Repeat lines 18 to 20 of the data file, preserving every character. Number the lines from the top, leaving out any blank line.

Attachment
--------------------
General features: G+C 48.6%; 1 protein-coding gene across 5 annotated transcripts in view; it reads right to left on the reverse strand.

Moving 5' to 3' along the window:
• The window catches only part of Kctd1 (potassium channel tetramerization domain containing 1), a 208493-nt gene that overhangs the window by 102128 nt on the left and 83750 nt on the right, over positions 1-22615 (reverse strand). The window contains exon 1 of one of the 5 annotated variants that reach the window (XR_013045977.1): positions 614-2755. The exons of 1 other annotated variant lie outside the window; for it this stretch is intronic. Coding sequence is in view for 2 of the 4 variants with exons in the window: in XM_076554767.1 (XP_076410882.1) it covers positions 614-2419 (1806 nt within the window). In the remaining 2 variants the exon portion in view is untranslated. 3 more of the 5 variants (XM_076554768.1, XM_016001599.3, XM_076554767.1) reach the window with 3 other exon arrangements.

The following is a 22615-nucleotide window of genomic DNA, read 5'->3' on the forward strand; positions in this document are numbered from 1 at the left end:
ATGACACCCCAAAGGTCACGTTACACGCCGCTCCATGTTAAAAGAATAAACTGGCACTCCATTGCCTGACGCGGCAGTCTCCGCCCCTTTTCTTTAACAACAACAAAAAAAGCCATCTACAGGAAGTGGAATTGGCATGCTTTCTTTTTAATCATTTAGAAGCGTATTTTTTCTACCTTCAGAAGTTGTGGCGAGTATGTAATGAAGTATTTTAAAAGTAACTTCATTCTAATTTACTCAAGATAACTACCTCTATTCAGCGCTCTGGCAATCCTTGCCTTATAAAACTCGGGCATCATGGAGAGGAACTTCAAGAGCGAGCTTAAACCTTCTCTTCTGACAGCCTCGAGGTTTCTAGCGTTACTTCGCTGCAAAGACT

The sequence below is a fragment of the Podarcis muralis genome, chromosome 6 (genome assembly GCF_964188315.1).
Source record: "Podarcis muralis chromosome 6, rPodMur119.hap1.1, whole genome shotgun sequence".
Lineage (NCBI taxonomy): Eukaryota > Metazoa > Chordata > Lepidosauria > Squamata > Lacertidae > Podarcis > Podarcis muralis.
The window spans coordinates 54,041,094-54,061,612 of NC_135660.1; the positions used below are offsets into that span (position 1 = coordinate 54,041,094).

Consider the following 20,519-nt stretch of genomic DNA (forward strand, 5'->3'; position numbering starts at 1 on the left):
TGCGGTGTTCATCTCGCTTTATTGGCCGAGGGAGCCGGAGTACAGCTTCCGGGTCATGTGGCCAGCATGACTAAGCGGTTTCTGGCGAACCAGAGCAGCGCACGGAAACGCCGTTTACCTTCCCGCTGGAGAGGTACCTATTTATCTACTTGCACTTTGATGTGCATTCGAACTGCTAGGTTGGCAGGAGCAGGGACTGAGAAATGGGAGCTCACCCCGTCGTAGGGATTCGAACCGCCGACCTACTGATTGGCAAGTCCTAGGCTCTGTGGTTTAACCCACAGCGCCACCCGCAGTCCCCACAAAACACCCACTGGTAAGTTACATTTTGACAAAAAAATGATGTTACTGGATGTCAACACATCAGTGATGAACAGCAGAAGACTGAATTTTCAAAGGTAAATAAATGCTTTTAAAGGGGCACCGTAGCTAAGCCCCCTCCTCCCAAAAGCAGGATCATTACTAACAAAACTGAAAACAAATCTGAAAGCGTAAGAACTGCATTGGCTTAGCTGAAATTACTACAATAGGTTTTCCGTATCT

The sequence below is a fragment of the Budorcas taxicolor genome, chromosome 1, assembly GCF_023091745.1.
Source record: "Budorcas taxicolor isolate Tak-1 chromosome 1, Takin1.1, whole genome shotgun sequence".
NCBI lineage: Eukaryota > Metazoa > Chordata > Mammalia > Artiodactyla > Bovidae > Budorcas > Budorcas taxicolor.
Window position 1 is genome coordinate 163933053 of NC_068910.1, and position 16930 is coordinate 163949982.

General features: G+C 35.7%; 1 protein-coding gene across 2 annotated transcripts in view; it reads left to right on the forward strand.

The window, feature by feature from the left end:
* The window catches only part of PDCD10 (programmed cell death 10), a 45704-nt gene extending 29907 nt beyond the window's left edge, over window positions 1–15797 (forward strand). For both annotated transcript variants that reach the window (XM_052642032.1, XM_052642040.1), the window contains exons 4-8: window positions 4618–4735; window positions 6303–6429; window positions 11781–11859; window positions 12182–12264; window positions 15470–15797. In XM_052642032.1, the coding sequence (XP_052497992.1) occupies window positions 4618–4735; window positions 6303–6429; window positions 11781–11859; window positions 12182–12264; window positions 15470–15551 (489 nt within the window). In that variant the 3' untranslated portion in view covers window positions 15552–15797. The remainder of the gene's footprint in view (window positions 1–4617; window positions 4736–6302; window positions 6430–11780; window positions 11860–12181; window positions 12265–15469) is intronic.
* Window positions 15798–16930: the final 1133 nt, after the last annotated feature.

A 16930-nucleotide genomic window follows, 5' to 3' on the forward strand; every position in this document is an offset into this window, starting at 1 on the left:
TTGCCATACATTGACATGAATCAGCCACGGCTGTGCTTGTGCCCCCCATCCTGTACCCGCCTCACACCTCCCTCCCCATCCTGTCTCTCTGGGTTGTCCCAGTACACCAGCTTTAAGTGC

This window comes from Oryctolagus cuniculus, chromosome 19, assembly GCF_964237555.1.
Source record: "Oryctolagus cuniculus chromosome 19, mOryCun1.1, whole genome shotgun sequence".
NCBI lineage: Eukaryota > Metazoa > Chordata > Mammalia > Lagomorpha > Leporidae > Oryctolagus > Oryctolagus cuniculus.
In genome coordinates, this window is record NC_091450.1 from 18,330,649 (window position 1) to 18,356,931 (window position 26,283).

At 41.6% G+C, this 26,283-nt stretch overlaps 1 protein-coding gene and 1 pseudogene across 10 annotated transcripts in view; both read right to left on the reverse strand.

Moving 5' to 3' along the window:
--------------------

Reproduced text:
* The window catches only part of PDCD10 (programmed cell death 10), a 45704-nt gene extending 29907 nt beyond the window's left edge, over window positions 1–15797 (forward strand). For both annotated transcript variants that reach the window (XM_052642032.1, XM_052642040.1), the window contains exons 4-8: window positions 4618–4735; window positions 6303–6429; window positions 11781–11859; window positions 12182–12264; window positions 15470–15797. In XM_052642032.1, the coding sequence (XP_052497992.1) occupies window positions 4618–4735; window positions 6303–6429; window positions 11781–11859; window positions 12182–12264; window positions 15470–15551 (489 nt within the window). In that variant the 3' untranslated portion in view covers window positions 15552–15797. The remainder of the gene's footprint in view (window positions 1–4617; window positions 4736–6302; window positions 6430–11780; window positions 11860–12181; window positions 12265–15469) is intronic.
* Window positions 15798–16930: the final 1133 nt, after the last annotated feature.

A 16930-nucleotide genomic window follows, 5' to 3' on the forward strand; every position in this document is an offset into this window, starting at 1 on the left: